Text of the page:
Tuesday, January 27, 2015

Music For Mom

Music is an entryway to the soul.

Several people have sent me links about the effects of music with dementia patients. Music has been used as a form of therapy for Alzheimer's and dementia patients. I even read a story about one man, who had Alzheimer's and had not spoken in four years, who attempted to speak again after a month of music therapy. While much of how the brain and body processes music remains a mystery, this much we know: there is a strong connection between the brain's auditory cortex and it's limbic system, which is where all emotions are processed. Music has been known to relieve agitation, reduce stress, decrease problem behaviors and so on.

Mom used to love listening to her music; even in her stages of dementia. I've noticed that lately, however, mom's radio has been very quiet. While I was over at mom's a few weeks ago, I decided to see if I could rekindle mom's love for music. As she sat on her bed, waiting for the clock to change to 12:00, I dusted off the CD player by her bedside and put in her favorite CD- a Mormon Tabernacle Greatest Hits CD.

"Mom, do you remember this music?" I asked. Mom gaze did not break from the clock.

"Born Free!" I sang in my operatic voice, trying to spark some memory with mom. She shifted slightly on the edge of her bed but continued to stare at her clock, ignoring my serenade.

I changed the song to another familiar song.

"Oh what a beautiful morning! Oh what a beautiful day..." I sang, again in my exaggerated opera voice. Mom used to wake me up with her own operatic version of this song long ago, when I was a child. Oh how it annoyed me then, in those early hours of the morning! And oh, how I'd do anything to hear her sing it just once more!

I put my arms around mom and sang very theatrically, trying desperately for a response. Mom finally looked at me from the corner of her eye.

"It's 11:55 too, just a few more minutes and it's lunch time," she said, in her slurred speech.

"Mom, do you remember this song?" I said, redirecting the conversation.

After asking for a few more times, mom finally looked at her CD player suspiciously and said,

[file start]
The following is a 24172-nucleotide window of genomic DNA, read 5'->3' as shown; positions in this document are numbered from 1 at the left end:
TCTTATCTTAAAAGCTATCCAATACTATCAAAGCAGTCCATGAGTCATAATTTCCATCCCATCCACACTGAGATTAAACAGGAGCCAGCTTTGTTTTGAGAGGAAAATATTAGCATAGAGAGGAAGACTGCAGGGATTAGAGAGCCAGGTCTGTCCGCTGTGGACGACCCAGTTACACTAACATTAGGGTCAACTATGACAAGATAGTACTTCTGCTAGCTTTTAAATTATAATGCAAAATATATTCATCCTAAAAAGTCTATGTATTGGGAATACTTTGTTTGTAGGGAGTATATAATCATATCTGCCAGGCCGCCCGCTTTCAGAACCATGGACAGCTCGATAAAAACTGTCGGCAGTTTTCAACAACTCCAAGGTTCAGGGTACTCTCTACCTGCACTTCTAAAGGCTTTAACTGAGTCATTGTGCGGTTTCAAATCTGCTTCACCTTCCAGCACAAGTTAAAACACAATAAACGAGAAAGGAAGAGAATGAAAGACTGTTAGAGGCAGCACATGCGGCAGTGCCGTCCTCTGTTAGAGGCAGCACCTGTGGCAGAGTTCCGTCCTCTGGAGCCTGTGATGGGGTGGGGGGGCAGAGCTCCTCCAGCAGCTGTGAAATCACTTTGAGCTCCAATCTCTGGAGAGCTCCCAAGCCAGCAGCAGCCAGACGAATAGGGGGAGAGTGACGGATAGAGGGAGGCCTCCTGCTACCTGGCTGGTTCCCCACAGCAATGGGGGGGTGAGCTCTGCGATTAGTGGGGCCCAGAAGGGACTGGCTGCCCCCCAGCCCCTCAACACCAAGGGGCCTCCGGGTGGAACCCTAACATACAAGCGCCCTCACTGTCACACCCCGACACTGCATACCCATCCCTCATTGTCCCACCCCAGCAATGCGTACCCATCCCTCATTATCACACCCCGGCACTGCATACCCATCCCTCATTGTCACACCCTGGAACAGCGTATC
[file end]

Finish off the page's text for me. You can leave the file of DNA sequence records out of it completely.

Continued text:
"I used to use that too and put on my good music too from that place far far away."

"Yes mom, you mean the Mormon Tabernacle Choir. This is them. This is your favorite CD. You used to listen to it all the time," I answered.

After a couple more times of repeating that explanation, mom finally responded,

"No this isn't right, I don't know this."

To be honest I wasn't really expecting that she would remember. But coming face to face with reality is always a little tough. After my silly serenades failed to spark any memory with mom, I just sat beside her and put my around her, choking back the tears. I told her that I loved her and that I missed her. Mom continued to stare at the clock and 11:58 she broke free from my embrace and stood in front of the clock. She waved her hand, mumbling,

"11:58, good, almost time to eat lunch when it changes to 11:59."

No sooner than the digital clock read 11:59, mom sprinted out of her bedroom and down the hallway, towards the kitchen to make her sandwich.

Dementia is such a confusing disease. Sometimes I feel as if we are stuck in limbo. Mom is still living, yet she's not really living. Each time I try to spark her memory or make a connection with her, I know my efforts are in vain, yet I can't help trying.

1 comment:

  1. Music is transformative and transcendent, by the way it taps into the rhythms and beats of our consciousness. We should always be mindful of that when picking the songs that will help soothe and ease the people we take care of. However, nothing tops personal and affectionate care, played with hands of compassion than the swings of the baton. Thanks for sharing that! All the best!

    Michelle Simmons @ Fairfax 211 Comfort Keepers